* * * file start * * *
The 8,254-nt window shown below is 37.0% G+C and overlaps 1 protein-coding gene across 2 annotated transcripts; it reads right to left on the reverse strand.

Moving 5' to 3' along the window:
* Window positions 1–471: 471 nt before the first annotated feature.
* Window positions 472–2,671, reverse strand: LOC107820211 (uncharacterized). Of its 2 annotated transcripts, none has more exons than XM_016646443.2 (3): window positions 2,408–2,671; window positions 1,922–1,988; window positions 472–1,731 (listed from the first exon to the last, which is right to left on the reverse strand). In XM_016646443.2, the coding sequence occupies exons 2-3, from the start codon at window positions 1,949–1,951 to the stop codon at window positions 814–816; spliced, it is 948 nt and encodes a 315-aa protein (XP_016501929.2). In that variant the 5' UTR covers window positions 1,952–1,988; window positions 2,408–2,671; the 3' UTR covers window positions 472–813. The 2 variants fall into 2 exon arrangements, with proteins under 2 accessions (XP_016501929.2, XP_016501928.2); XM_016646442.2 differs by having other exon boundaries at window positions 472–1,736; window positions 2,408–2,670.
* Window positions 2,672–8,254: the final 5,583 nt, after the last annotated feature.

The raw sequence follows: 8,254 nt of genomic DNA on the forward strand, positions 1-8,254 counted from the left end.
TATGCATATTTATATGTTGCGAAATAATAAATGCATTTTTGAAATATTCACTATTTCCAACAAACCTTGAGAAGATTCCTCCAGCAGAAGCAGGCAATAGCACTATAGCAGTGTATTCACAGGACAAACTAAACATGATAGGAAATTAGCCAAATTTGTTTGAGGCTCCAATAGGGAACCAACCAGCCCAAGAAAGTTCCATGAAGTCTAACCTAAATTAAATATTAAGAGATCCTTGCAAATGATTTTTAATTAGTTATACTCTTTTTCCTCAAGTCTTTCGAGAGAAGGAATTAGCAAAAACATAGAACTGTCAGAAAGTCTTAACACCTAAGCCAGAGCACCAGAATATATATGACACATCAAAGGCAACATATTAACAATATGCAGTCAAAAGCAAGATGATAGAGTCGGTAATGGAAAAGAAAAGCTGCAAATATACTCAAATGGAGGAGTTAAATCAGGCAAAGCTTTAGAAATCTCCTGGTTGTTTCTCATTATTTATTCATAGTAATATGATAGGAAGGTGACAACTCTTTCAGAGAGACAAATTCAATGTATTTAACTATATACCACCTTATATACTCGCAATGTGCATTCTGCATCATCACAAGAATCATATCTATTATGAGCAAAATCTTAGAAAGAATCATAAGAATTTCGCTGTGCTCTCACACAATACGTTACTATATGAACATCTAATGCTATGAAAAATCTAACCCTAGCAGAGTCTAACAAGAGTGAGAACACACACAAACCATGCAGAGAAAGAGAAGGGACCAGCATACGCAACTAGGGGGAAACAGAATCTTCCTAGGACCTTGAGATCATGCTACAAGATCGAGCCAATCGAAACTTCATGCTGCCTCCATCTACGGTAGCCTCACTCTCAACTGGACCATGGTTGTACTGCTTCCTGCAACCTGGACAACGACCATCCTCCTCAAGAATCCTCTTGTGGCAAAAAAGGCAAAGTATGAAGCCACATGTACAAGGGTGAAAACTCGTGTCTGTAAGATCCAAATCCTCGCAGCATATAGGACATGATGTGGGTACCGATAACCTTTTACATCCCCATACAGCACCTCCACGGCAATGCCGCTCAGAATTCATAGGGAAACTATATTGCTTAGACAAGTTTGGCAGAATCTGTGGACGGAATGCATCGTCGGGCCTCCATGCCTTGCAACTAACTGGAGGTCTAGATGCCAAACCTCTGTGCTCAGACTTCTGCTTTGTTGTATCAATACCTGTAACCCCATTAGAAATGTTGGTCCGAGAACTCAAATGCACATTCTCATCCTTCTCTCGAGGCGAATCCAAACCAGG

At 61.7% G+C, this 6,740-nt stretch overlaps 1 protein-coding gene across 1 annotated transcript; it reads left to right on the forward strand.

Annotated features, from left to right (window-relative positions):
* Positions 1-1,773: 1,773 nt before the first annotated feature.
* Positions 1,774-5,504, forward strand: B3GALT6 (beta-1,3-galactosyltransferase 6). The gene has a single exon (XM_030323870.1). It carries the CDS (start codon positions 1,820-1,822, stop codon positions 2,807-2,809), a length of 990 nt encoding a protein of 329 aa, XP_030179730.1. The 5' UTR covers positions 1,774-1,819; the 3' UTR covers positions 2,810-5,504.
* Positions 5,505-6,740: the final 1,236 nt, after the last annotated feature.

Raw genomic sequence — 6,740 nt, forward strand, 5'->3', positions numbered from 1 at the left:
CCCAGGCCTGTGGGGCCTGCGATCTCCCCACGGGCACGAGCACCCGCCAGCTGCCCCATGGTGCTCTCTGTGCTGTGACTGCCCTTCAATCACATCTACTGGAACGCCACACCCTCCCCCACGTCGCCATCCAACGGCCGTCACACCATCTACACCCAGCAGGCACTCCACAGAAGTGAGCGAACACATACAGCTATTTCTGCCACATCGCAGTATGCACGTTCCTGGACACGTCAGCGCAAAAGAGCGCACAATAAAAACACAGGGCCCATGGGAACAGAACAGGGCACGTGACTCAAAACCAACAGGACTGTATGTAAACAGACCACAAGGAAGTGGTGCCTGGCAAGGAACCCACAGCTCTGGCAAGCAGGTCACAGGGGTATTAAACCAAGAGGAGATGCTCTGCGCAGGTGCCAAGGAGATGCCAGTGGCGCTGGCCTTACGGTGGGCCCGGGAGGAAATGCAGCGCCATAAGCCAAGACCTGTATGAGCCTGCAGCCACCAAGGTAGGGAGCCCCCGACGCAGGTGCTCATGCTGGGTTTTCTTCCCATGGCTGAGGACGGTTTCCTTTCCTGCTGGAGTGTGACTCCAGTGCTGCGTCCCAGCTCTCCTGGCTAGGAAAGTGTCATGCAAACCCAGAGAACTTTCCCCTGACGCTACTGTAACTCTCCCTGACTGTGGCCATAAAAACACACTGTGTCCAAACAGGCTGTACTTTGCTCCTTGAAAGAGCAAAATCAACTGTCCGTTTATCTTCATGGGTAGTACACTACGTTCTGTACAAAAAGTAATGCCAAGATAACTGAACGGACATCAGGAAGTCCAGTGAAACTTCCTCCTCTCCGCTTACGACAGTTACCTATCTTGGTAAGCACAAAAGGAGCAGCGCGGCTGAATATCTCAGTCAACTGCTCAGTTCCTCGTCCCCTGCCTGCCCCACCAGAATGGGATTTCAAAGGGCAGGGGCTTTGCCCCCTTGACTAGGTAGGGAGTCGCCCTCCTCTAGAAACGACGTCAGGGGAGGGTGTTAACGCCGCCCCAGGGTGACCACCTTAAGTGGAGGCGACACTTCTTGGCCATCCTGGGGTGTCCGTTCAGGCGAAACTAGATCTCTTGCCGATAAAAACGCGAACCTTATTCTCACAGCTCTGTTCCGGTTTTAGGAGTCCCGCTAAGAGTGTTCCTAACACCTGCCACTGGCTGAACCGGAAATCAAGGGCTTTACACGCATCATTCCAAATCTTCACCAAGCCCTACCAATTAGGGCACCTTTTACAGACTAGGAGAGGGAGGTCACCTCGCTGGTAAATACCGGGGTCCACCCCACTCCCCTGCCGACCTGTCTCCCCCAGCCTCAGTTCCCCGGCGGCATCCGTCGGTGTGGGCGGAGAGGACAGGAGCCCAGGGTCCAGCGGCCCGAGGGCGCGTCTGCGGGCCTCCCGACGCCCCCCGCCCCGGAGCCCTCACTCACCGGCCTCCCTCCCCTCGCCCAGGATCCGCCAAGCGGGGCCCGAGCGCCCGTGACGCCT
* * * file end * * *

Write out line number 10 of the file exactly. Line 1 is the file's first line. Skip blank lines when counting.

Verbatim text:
* Positions 1-1,773: 1,773 nt before the first annotated feature.